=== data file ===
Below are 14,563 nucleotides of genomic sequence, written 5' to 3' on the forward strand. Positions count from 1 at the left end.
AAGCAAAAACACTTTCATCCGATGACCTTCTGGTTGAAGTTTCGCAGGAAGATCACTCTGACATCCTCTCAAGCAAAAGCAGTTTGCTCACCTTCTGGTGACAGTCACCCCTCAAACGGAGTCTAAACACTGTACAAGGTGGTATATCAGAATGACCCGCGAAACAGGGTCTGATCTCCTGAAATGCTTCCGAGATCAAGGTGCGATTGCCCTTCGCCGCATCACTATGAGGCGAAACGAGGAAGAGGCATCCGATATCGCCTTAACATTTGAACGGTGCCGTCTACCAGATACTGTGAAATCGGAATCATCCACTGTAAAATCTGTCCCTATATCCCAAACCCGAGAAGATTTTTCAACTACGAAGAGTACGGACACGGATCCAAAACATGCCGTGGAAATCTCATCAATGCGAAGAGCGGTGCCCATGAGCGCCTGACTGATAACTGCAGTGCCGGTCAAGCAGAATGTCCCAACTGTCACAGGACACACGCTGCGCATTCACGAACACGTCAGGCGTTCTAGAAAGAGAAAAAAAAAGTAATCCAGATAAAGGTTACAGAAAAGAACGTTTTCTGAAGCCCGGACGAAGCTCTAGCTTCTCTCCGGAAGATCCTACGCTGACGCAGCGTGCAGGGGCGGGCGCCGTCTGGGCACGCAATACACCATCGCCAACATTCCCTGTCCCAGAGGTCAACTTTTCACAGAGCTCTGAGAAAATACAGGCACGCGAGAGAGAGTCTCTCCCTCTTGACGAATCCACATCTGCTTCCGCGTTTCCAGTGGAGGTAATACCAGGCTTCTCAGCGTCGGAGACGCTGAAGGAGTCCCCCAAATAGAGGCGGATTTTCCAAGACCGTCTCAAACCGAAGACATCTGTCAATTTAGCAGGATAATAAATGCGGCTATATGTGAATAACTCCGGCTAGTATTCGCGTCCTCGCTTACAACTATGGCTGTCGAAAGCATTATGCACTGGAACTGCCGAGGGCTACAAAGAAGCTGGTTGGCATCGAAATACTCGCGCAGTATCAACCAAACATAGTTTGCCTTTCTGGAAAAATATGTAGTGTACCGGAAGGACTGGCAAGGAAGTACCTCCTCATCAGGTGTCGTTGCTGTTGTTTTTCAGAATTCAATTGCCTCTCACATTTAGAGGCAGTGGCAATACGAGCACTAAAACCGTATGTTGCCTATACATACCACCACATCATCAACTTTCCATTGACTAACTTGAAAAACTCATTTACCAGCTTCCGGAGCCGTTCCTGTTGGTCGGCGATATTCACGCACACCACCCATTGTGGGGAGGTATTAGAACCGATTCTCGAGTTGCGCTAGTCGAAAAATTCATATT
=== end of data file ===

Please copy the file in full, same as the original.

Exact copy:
Below are 14,563 nucleotides of genomic sequence, written 5' to 3' on the forward strand. Positions count from 1 at the left end.
AAGCAAAAACACTTTCATCCGATGACCTTCTGGTTGAAGTTTCGCAGGAAGATCACTCTGACATCCTCTCAAGCAAAAGCAGTTTGCTCACCTTCTGGTGACAGTCACCCCTCAAACGGAGTCTAAACACTGTACAAGGTGGTATATCAGAATGACCCGCGAAACAGGGTCTGATCTCCTGAAATGCTTCCGAGATCAAGGTGCGATTGCCCTTCGCCGCATCACTATGAGGCGAAACGAGGAAGAGGCATCCGATATCGCCTTAACATTTGAACGGTGCCGTCTACCAGATACTGTGAAATCGGAATCATCCACTGTAAAATCTGTCCCTATATCCCAAACCCGAGAAGATTTTTCAACTACGAAGAGTACGGACACGGATCCAAAACATGCCGTGGAAATCTCATCAATGCGAAGAGCGGTGCCCATGAGCGCCTGACTGATAACTGCAGTGCCGGTCAAGCAGAATGTCCCAACTGTCACAGGACACACGCTGCGCATTCACGAACACGTCAGGCGTTCTAGAAAGAGAAAAAAAAAGTAATCCAGATAAAGGTTACAGAAAAGAACGTTTTCTGAAGCCCGGACGAAGCTCTAGCTTCTCTCCGGAAGATCCTACGCTGACGCAGCGTGCAGGGGCGGGCGCCGTCTGGGCACGCAATACACCATCGCCAACATTCCCTGTCCCAGAGGTCAACTTTTCACAGAGCTCTGAGAAAATACAGGCACGCGAGAGAGAGTCTCTCCCTCTTGACGAATCCACATCTGCTTCCGCGTTTCCAGTGGAGGTAATACCAGGCTTCTCAGCGTCGGAGACGCTGAAGGAGTCCCCCAAATAGAGGCGGATTTTCCAAGACCGTCTCAAACCGAAGACATCTGTCAATTTAGCAGGATAATAAATGCGGCTATATGTGAATAACTCCGGCTAGTATTCGCGTCCTCGCTTACAACTATGGCTGTCGAAAGCATTATGCACTGGAACTGCCGAGGGCTACAAAGAAGCTGGTTGGCATCGAAATACTCGCGCAGTATCAACCAAACATAGTTTGCCTTTCTGGAAAAATATGTAGTGTACCGGAAGGACTGGCAAGGAAGTACCTCCTCATCAGGTGTCGTTGCTGTTGTTTTTCAGAATTCAATTGCCTCTCACATTTAGAGGCAGTGGCAATACGAGCACTAAAACCGTATGTTGCCTATACATACCACCACATCATCAACTTTCCATTGACTAACTTGAAAAACTCATTTACCAGCTTCCGGAGCCGTTCCTGTTGGTCGGCGATATTCACGCACACCACCCATTGTGGGGAGGTATTAGAACCGATTCTCGAGTTGCGCTAGTCGAAAAATTCATATT